Iran ex-president applauds immigration to US in long letter to Donald Trump
Iran's former hard-line president Mahmoud Ahmadinejad has sent a 3,500-word letter to US president Donald Trump that applauds immigration and says it shows "the contemporary US belongs to all nations".
The missive strikes a somewhat conciliatory tone and is not the first dispatch sent by Mr Ahmadinejad, who has counted US presidents George W Bush and Barack Obama among his pen pals.
But this letter comes as criticism of Mr Trump over his travel ban affecting seven Muslim-majority countries including Iran mounts in Tehran.
It also may serve to burnish Mr Ahmadinejad's image domestically after the nation's Supreme Leader warned him not to run in Iran's upcoming May presidential election.
In the letter, published by Iranian media outlets, he noted Mr Trump won the election while he "truthfully described the US political system and electoral structure as corrupt".
Mr Ahmadinejad decried US "dominance" over the United Nations, as well as American meddling in the world that has brought "insecurity, war, division, killing and displacement of nations".
He also acknowledged the immigration of some one million Iranians to America, saying that US policies should "value respect toward the diversity of nations and races".
"In other words, the contemporary US belongs to all nations, including the natives of the land," he wrote. "No one may consider themselves the owner and view others as guests or immigrants."
A judge later blocked Mr Trump's travel ban and an appeals court refused to reinstate it. He has promised to issue a revised order soon, saying it is necessary to keep America safe.
Entirely missing from the letter was any reference to Iran's nuclear programme.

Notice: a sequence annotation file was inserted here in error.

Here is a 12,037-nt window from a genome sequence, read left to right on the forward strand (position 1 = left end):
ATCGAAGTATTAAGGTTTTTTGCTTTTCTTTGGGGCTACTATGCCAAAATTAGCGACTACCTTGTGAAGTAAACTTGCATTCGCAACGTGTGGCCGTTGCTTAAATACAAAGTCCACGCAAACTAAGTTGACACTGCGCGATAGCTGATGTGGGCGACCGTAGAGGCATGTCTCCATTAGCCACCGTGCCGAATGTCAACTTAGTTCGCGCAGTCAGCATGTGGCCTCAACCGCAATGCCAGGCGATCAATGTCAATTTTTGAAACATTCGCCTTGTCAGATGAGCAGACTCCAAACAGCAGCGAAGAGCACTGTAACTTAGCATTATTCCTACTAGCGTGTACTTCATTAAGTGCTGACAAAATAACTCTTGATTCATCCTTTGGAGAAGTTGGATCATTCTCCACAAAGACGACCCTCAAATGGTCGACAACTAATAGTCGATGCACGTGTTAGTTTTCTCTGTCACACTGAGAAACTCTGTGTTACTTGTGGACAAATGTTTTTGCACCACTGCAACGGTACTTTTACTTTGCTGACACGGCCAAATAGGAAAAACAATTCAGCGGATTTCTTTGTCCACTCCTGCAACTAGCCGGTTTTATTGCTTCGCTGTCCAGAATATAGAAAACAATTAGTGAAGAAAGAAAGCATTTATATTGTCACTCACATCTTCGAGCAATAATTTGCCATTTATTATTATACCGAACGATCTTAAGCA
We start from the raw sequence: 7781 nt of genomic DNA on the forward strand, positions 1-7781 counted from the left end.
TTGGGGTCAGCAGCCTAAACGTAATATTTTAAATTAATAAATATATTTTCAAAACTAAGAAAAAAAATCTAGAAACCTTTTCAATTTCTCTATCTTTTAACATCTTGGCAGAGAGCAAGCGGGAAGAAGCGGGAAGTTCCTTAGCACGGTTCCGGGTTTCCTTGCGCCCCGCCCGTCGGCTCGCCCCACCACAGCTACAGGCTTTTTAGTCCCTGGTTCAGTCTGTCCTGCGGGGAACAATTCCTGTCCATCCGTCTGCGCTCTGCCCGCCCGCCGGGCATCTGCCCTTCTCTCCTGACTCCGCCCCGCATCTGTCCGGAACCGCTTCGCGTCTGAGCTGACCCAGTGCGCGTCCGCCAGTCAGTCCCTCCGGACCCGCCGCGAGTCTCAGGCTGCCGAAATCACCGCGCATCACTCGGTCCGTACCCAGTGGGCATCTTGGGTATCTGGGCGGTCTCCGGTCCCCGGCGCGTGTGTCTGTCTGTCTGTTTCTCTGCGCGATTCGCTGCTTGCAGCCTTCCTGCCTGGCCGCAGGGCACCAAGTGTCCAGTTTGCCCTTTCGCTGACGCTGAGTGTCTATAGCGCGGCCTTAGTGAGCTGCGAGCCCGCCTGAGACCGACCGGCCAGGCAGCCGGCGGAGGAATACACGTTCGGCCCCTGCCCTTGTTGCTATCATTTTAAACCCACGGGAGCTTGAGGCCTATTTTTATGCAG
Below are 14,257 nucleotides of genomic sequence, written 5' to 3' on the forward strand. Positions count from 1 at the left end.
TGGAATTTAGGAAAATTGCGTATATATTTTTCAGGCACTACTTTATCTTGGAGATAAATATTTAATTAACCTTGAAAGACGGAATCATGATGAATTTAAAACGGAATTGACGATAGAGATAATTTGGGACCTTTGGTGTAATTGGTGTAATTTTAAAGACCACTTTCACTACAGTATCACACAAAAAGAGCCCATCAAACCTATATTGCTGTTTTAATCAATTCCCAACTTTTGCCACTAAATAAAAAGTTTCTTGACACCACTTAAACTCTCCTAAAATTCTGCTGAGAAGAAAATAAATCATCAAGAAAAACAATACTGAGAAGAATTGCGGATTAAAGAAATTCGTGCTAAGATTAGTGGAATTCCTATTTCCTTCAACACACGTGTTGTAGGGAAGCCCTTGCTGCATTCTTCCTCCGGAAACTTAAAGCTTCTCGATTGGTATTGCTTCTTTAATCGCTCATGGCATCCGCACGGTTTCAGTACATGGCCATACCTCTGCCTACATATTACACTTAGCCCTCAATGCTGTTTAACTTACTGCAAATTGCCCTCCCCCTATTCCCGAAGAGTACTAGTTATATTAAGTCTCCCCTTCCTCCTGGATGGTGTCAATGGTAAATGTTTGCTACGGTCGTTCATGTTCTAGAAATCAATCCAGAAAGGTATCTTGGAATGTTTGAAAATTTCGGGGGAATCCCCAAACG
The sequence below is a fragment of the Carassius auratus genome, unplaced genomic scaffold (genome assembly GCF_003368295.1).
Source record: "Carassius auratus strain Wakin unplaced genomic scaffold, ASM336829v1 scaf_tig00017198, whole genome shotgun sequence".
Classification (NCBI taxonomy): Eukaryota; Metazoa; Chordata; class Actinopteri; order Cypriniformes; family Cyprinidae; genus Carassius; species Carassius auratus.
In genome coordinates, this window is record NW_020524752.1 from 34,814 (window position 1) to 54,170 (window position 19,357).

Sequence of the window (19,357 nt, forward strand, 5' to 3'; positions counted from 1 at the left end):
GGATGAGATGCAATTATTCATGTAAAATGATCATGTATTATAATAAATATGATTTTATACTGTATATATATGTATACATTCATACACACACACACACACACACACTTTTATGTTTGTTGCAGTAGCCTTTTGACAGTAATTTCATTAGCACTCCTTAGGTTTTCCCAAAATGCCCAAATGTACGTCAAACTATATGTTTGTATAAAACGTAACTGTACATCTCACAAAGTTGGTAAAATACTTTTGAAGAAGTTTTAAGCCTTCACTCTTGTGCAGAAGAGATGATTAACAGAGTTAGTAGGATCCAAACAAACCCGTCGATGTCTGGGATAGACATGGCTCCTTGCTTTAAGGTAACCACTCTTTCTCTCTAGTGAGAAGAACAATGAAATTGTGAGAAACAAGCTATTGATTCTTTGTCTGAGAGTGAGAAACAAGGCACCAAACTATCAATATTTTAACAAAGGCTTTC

Under Mr Ahmadinejad's presidency, Iran found itself heavily sanctioned over the programme as Western governments feared it could lead to the Islamic Republic building atomic weapons.
Iran has long maintained its programme was for peaceful purposes.
Iran under current president Hassan Rouhani struck a nuclear deal with world powers, including the Obama administration, to limit its enrichment of uranium in exchange for the lifting of some sanctions.
Mr Trump campaigned promising to renegotiate the deal, without offering specifics.
Ahmadinejad gave the letter to the Swiss Embassy in Tehran, which represents US interests in Iran.
It comes ahead of Iran's presidential election, in which Mr Rouhani is widely expected to seek a second four-year term.
While allies of Mr Ahmadinejad are expected to run, he himself will not after Supreme Leader Ayatollah Ali Khamenei warned him in September his candidacy would bring about a "polarised situation" that would be "harmful for the country".
Mr Ahmadinejad's popularity in Iran remains in question. During his tenure, he personally questioned the scale of the Holocaust and predicted the demise of Israel.
His disputed 2009 re-election saw widespread protests and violence. Two of his former vice presidents went to prison for corruption.
But Mr Ahmadinejad offered Mr Trump his own warning about how quickly time passes for leaders.
"Four years is a long period, but it ends quickly," he wrote. "The opportunity needs to be valued, and all its moments need to be used in the best way."